Once finished with the birding, start walking slowly down the boulevard. Soon on the right is a place to taste coffee brewed with cinnamon, Café de la Olla, while sitting on the terrace overlooking the street at Mexico Lindo y Sabrosa. Fortified with caffeine, carry on down the boulevard and keep an eye out for that treasured peek into an open doorway. Court yards with inviting landscape of palm and cactus, stone benches and the traditional stone pillars with stripped green, pink and grey colors from local quarries in the hills that lift above the city.

All the buildings are constructed to the sidewalk, with thick brick walls covered in stucco to preserve the privacy valued in Mexican family life. A weird blue house with a red steep roof quasi-Victorian building, known locally as the Casa Bruja, or witches house, is an exception that houses a Spanish and English language school.

Note for the future, a small boutique hotel on the right with potted plants marking private space extending beyond the curb line. The Marie Cristina is an expensive hotel worth a visit to the dining room to sample divine tasting ceviche.

If #77, a long two toned pink and rose stucco building on the left hand side has its wide wood doors thrown open, walk into the cloistered garden of the Association of Retired University of Guanajuato Faculty a breathe a sigh in the calmness of the courtyard.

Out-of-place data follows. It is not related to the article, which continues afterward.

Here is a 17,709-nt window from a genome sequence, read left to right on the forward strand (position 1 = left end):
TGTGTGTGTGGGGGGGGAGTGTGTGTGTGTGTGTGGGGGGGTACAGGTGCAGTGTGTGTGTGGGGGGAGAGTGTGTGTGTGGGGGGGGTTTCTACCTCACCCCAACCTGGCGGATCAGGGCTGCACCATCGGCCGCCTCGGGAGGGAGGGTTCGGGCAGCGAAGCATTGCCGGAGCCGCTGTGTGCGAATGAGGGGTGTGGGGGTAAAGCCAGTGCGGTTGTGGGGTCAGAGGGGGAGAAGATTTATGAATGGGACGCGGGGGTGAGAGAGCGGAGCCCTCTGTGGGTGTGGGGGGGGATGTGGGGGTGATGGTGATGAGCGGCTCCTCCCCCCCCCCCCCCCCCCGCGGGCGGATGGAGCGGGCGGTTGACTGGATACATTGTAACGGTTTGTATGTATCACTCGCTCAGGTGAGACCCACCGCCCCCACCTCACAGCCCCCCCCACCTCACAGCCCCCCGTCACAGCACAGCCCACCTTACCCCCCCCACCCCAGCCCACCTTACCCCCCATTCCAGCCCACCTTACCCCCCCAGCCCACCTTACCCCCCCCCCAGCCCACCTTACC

Laughing children will draw your attention over a low wall topped with wrought iron bars to a child care center on the left. Juicy oranges hanging from the front yard tree match up nicely with the green and orange paint of the building.

At #21 look for bright colored costumes for sale hanging from window iron bars. Señora Rosy creates mariposa, flowers, spidermen and other fun children costumes. Hundreds of bright orange, pink and blue crinoline and taffeta creations hang from the ceiling of her taller.

Further along a long pink stone building with exquisite carvings and flourishes on the Corinthian columns and a crest above the arched doors gives this teacher’s college, Escuela Normal Official, a grand entrance. From the grand awe inspiring to the simplest detail, notice ceramic plaques embedded in stucco house walls like: Aquí Nacieron, Sylvia y Apa Corona Cortés, or here was born Sylvia and Apa Corona Cortez.

An S-curve along the edges of Plaza Luis Donaldo Colosio with his sculpted bust in a small playground with park benches, marks a wide curve west, so follow the boulevard on around along the right side of the street and cross over Calle San Sebastian as the boulevard becomes Paseo Madero.